The Kingdom of Melaka, founded in the early 15th century, a soon to be Muslim sultanate, held sway over many resources that the West found covetous. In turn the Portuguese, the Dutch, and the British invaded and had their way with the Tin and spices they were after. Through various deals and typical colonial dishonesty, the British found themselves in control of a modern Malaysia. Eventually they created a governed area out of the Peninsular region (which was never one country), and land snatches they made from a flailing Brunei and Sulu (a Sultanate you’ve probably never heard of) in Northern Borneo. I’d recently been wondering how Northern Borneo was Malaysian and now I knew. By 1957 a massive front of multicultural self-awareness had built throughout the states and without too much fuss, Malaysia found independence. The history of this area is absurdly fascinating, I can’t wait to learn more.
Human history puts natural history into perspective (which is why I spend time on it). Malaysia seems to me the most progressive country I’ve visited when it comes to many things, including the environment. They’ve been around the block, seen what can happen when a greedy hand is at the wheel. In all appearances though, the consensus that what’s left is pretty sacred. Thanks to people like me who visit to see nature (on planes, automobiles, using disposable plastics), there is an easily distinguished fiscal reason for preservation. As much as I may agree with other arguments for the necessity of biodiversity, this is a little less esoteric to the general public.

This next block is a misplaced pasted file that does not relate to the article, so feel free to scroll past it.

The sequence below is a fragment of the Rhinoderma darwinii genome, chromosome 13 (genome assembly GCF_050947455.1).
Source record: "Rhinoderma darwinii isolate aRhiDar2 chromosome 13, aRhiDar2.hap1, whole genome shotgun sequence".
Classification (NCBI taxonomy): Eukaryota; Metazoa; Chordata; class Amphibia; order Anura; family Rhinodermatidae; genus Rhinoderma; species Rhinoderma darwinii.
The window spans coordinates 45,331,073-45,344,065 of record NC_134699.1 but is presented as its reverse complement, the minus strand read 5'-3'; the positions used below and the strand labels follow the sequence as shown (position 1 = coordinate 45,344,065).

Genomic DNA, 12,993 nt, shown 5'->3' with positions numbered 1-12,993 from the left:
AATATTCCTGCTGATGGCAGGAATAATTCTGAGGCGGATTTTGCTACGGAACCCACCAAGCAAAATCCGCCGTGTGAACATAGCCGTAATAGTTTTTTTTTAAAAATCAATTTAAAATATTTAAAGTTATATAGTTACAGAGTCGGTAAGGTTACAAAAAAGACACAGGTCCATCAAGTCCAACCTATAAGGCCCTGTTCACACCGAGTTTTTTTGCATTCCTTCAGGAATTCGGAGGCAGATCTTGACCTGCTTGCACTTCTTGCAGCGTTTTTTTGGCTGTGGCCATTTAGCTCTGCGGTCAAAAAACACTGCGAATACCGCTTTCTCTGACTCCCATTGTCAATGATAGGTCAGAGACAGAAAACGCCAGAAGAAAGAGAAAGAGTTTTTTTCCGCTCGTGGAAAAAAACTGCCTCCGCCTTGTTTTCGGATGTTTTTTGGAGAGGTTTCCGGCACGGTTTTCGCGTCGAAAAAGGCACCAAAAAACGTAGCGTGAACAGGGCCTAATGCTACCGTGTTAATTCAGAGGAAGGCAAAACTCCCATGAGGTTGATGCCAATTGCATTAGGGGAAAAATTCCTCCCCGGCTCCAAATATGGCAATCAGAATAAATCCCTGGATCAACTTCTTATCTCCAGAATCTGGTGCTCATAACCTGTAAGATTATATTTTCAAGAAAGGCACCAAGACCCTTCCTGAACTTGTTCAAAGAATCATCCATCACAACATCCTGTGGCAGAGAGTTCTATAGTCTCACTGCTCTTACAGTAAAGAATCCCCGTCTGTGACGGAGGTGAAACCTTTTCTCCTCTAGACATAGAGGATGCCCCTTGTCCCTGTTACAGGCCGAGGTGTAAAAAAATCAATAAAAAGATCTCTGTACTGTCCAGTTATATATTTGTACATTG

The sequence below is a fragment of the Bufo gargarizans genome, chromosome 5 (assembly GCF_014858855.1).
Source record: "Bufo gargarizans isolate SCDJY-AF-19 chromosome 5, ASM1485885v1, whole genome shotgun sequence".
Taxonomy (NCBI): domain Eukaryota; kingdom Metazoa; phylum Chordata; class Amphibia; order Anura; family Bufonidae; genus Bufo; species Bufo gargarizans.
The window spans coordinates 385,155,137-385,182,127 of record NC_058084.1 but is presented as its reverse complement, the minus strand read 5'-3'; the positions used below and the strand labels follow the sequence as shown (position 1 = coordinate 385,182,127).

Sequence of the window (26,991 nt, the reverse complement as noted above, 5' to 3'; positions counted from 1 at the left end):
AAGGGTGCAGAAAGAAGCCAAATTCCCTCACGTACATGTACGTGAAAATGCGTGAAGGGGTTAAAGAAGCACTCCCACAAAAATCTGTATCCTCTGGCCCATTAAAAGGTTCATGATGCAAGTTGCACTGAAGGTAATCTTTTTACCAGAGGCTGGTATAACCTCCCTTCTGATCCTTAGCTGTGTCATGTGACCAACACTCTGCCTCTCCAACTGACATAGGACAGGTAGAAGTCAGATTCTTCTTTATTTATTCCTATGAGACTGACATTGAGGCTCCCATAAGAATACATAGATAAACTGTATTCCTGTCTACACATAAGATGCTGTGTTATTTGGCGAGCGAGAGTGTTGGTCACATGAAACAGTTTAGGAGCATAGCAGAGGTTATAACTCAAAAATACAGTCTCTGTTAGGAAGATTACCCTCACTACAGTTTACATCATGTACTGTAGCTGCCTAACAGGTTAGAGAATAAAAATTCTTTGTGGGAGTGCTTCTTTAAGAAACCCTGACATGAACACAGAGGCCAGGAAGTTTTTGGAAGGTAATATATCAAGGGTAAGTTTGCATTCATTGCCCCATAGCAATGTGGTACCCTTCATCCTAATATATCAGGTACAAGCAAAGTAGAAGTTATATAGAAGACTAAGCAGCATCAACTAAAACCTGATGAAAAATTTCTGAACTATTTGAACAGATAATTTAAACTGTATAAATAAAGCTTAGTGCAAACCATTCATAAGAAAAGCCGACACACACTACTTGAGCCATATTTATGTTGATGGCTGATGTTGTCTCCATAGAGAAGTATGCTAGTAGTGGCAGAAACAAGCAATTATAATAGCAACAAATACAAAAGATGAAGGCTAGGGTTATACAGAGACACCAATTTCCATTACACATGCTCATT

In Kepong, a train and a taxi outside Kuala Lumpur, is the Forest Research Institute of Malaysia (FIRM). This giant complex of recreational land, educational, and research facilities is a bit of a tourist draw, yet until we found the fantastic museum and coerced someone to let us in, it was difficult to say what exactly brought people here. Sure there was steamy tropical forest, which actually housed many new things for Nick, Ellen, and I. Yet the canopy walkway was closed (something mentioned after we’d paid admission), and the information booth just showed us a path to walk down. Surely people weren’t paying 10 ringgit just to prance about regenerating tropical jungles? We did see a Diard’s Trogon (Harpactes diardii), Spectacled Bulbuls (Pycnonotus erythropthalmos), and a Flying Lizard, all well worth it.